-From The New Nativity

I was laughing when I was pushing, and he was just in awe. And when he came over holding this tiny baby, it was probably the most beautiful moment of my life.

-Melanie Griffith (Mrs. Antonio Banderas, at the time)in Ladies Home Journal, Sept., 1997

Brian and I were smiling and even laughing in between contractions because even though they were very intense I felt so good in between them; it was like I wasn’t even in labor. I had one really big contraction and my water broke. I felt like pushing so I got in a comfortable sitting position and with the next contraction my baby’s head was out. One more push and our son was in Brian’s hands.

-From The New Nativity

With one arm around Shara and another around Cary, we attempted to walk, push, walk, push. ‘Are you giggling?’ Cary asked. ‘No,’ I smiled, I was laughing. Although my bottom was bursting, my clitoris was tickling. It felt almost orgasmic. So all of us walked around the room laughing. What a sight.

-From “Homebirth Minus a Midwife” by Alaina Chapman (Compleat Mother magazine, Summer 1994)

We returned to the bedroom where I positioned myself on the end of the bed to be in position for the baby to be born. (Our bed is on the floor.) I was half-sitting, half-squatting and pushing hard. The bag of waters broke then, gushing all over Bill, who was on the floor in front of me and we laughed. Oh, that felt so good.

-From The New Nativity

Mary Louise came. She was getting stuff together and I was rushing and started noticing that when I looked in her eyes through a rush I got some strength to feel it as a force that was intelligent and courageous. I noticed that when I looked at Edward through one I felt it as a pain. When I asked her about that, she said that it was because she wasn’t believing that it was painful and that I needed to keep my sense of humor and be nice to Edward. That clicked and with the next rush I laughed, and started laughing as they came. That got the energy up higher and of course the rushes came on stronger.

-From Spiritual Midwifery, by Ina May Gaskin

I caught Max myself in a bathtub of lovely, relaxing warm water – and he was born in a ‘laugh,’ as I was vocalizing a HO – HO – HO sound (a very open sound which came instinctually).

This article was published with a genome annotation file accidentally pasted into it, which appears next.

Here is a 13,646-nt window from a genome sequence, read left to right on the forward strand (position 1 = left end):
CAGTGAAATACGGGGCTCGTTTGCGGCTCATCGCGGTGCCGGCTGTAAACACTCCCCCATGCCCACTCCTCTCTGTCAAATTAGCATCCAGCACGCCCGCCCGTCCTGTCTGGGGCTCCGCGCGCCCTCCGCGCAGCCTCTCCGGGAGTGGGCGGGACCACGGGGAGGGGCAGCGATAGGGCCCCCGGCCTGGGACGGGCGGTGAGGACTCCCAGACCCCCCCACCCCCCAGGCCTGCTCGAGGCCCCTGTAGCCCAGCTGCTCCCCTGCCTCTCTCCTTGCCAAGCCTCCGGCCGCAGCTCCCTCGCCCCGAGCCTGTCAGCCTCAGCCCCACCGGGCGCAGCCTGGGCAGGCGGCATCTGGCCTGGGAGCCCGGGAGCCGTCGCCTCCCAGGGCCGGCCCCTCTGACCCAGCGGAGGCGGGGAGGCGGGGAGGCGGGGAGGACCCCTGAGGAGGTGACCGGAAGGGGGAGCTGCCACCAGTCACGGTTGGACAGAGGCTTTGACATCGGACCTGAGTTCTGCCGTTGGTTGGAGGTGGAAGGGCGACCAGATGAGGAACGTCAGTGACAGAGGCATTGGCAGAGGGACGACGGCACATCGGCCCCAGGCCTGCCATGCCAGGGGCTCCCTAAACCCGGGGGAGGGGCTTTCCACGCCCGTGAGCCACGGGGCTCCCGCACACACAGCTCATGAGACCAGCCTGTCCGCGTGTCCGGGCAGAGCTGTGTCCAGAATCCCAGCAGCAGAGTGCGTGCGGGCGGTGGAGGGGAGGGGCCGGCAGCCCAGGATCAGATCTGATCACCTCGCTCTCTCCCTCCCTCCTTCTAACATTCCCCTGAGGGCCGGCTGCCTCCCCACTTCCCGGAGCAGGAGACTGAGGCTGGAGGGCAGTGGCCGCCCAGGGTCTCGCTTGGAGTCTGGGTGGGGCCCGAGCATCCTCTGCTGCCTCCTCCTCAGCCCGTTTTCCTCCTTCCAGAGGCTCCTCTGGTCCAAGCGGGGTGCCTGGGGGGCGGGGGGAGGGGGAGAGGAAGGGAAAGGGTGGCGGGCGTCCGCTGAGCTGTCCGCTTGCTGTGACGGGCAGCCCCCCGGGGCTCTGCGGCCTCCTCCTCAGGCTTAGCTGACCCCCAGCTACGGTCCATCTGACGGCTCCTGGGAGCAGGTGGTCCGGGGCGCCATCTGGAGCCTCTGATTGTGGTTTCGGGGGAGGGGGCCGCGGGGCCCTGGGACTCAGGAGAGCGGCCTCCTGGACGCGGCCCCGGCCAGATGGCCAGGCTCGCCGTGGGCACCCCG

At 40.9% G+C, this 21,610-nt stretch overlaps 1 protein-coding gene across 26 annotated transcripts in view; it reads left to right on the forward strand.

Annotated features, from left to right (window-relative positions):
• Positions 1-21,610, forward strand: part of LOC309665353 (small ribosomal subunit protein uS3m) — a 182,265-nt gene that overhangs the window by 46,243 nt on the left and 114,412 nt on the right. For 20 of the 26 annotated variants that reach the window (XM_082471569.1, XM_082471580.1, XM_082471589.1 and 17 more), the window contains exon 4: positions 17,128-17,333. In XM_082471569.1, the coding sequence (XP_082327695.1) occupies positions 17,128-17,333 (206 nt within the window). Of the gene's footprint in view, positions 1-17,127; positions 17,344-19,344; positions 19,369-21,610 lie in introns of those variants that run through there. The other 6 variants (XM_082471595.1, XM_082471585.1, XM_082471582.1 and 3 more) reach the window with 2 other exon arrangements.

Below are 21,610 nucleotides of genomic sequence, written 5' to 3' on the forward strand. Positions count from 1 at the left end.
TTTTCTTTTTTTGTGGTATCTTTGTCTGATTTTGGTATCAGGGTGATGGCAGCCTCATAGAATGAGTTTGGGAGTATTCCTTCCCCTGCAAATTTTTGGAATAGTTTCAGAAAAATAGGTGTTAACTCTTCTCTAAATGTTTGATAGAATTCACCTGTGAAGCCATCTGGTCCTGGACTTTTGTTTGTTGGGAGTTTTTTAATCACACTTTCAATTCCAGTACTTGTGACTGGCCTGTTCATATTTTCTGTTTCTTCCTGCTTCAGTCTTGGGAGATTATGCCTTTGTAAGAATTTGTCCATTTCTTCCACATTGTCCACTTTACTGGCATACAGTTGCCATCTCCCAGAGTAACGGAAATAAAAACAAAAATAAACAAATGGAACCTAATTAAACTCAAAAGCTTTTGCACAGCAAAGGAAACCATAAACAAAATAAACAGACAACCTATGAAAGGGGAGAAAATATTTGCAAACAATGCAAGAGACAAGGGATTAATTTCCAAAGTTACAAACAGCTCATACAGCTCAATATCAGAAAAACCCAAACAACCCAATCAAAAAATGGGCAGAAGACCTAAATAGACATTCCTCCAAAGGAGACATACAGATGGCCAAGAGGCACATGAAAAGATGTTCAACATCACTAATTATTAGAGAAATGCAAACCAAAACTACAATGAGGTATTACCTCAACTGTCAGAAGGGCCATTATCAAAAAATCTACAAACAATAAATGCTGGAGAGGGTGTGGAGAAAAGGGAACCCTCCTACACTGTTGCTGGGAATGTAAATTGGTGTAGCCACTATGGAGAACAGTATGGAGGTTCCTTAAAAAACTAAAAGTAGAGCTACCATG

-From “Waterbirth!” by Cat Majors

I didn’t think the baby was moving down very fast. Loring crawled back up to tell me I was doing fine. Then he gave me a long kiss and crawled back to inspect my bottom. On his next trip back up to smooch with me he told me I had a cute behind and I really had a laugh. I guess the laugh was what I needed to do.

-From The New Nativity

I was afraid to laugh because I thought it would make the baby come out. This was true and I realized that if I laughed and loosened up that the pain would go away and Louisa would come out really easy and everything would be psychedelic and Holy. I laughed. Mark and I started smooching a lot to keep my mouth really loose. This made the contractions come on really strong.

-From Spiritual Midwifery, by Ina May Gaskin

Even a forced smile releases endorphins, the body’s natural pain medicine that is similar to morphine. When we are with a birthing woman who is in pain, it may help to tell some good jokes – or even some not so good ones, especially in early labor. Carry a joke book in your birth bag!

-Marianne Manely, in Midwifery Today, Issue 47

Not only is humor good for the mind, it’s good for the body, especially in labor. Laughter increases the level of endorphins, the body’s natural pain relievers and relaxers. It decreases levels of unwelcome stress hormones and relaxes muscles. Laughter is like an internal massage. As the ancient writings of Proverbs advise, ‘A cheerful spirit is health to the body and a strength to the soul.’ Bring a bit of humor to your birth.

-From The Birth Book by William Sears, M.D. and Martha Sears, R.N.